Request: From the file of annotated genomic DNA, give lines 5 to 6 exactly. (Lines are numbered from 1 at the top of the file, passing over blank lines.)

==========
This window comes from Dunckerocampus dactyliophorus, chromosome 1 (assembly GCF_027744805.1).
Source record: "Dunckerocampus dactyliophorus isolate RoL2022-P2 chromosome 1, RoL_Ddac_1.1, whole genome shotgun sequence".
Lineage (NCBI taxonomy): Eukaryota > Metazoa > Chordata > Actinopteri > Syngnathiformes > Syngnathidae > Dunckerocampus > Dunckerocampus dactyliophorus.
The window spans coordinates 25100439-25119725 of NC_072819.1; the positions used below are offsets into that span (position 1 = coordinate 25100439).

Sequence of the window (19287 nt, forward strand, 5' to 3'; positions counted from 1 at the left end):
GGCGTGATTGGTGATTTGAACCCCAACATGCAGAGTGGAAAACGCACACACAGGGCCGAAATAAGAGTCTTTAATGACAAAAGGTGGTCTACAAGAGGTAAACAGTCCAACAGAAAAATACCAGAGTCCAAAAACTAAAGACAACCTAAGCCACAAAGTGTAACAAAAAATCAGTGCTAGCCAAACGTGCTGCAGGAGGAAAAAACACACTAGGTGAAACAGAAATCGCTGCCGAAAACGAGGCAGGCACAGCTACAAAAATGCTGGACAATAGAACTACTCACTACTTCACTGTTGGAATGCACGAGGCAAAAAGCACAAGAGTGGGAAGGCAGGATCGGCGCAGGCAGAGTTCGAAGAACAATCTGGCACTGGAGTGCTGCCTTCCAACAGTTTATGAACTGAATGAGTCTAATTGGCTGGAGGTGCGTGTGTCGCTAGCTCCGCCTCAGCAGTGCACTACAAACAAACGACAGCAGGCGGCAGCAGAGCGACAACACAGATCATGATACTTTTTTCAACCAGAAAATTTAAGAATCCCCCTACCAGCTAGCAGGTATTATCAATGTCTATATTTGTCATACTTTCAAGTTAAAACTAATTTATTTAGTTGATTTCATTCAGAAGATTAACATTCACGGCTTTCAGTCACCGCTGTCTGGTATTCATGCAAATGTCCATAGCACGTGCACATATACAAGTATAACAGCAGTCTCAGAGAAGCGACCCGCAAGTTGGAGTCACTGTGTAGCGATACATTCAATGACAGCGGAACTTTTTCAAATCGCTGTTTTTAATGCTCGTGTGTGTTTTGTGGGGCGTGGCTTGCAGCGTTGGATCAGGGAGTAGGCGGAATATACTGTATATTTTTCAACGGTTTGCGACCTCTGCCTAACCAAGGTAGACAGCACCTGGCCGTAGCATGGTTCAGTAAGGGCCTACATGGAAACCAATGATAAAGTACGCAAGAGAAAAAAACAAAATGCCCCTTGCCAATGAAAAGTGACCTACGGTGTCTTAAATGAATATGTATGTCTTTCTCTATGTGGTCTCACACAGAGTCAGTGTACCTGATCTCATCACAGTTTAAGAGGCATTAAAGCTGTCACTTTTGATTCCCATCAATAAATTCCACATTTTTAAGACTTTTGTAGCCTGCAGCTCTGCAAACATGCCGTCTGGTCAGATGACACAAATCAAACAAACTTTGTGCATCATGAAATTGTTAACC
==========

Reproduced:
Sequence of the window (19287 nt, forward strand, 5' to 3'; positions counted from 1 at the left end):
GGCGTGATTGGTGATTTGAACCCCAACATGCAGAGTGGAAAACGCACACACAGGGCCGAAATAAGAGTCTTTAATGACAAAAGGTGGTCTACAAGAGGTAAACAGTCCAACAGAAAAATACCAGAGTCCAAAAACTAAAGACAACCTAAGCCACAAAGTGTAACAAAAAATCAGTGCTAGCCAAACGTGCTGCAGGAGGAAAAAACACACTAGGTGAAACAGAAATCGCTGCCGAAAACGAGGCAGGCACAGCTACAAAAATGCTGGACAATAGAACTACTCACTACTTCACTGTTGGAATGCACGAGGCAAAAAGCACAAGAGTGGGAAGGCAGGATCGGCGCAGGCAGAGTTCGAAGAACAATCTGGCACTGGAGTGCTGCCTTCCAACAGTTTATGAACTGAATGAGTCTAATTGGCTGGAGGTGCGTGTGTCGCTAGCTCCGCCTCAGCAGTGCACTACAAACAAACGACAGCAGGCGGCAGCAGAGCGACAACACAGATCATGATACTTTTTTCAACCAGAAAATTTAAGAATCCCCCTACCAGCTAGCAGGTATTATCAATGTCTATATTTGTCATACTTTCAAGTTAAAACTAATTTATTTAGTTGATTTCATTCAGAAGATTAACATTCACGGCTTTCAGTCACCGCTGTCTGGTATTCATGCAAATGTCCATAGCACGTGCACATATACAAGTATAACAGCAGTCTCAGAGAAGCGACCCGCAAGTTGGAGTCACTGTGTAGCGATACATTCAATGACAGCGGAACTTTTTCAAATCGCTGTTTTTAATGCTCGTGTGTGTTTTGTGGGGCGTGGCTTGCAGCGTTGGATCAGGGAGTAGGCGGAATATACTGTATATTTTTCAACGGTTTGCGACCTCTGCCTAACCAAGGTAGACAGCACCTGGCCGTAGCATGGTTCAGTAAGGGCCTACATGGAAACCAATGATAAAGTACGCAAGAGAAAAAAACAAAATGCCCCTTGCCAATGAAAAGTGACCTACGGTGTCTTAAATGAATATGTATGTCTTTCTCTATGTGGTCTCACACAGAGTCAGTGTACCTGATCTCATCACAGTTTAAGAGGCATTAAAGCTGTCACTTTTGATTCCCATCAATAAATTCCACATTTTTAAGACTTTTGTAGCCTGCAGCTCTGCAAACATGCCGTCTGGTCAGATGACACAAATCAAACAAACTTTGTGCATCATGAAATTGTTAACC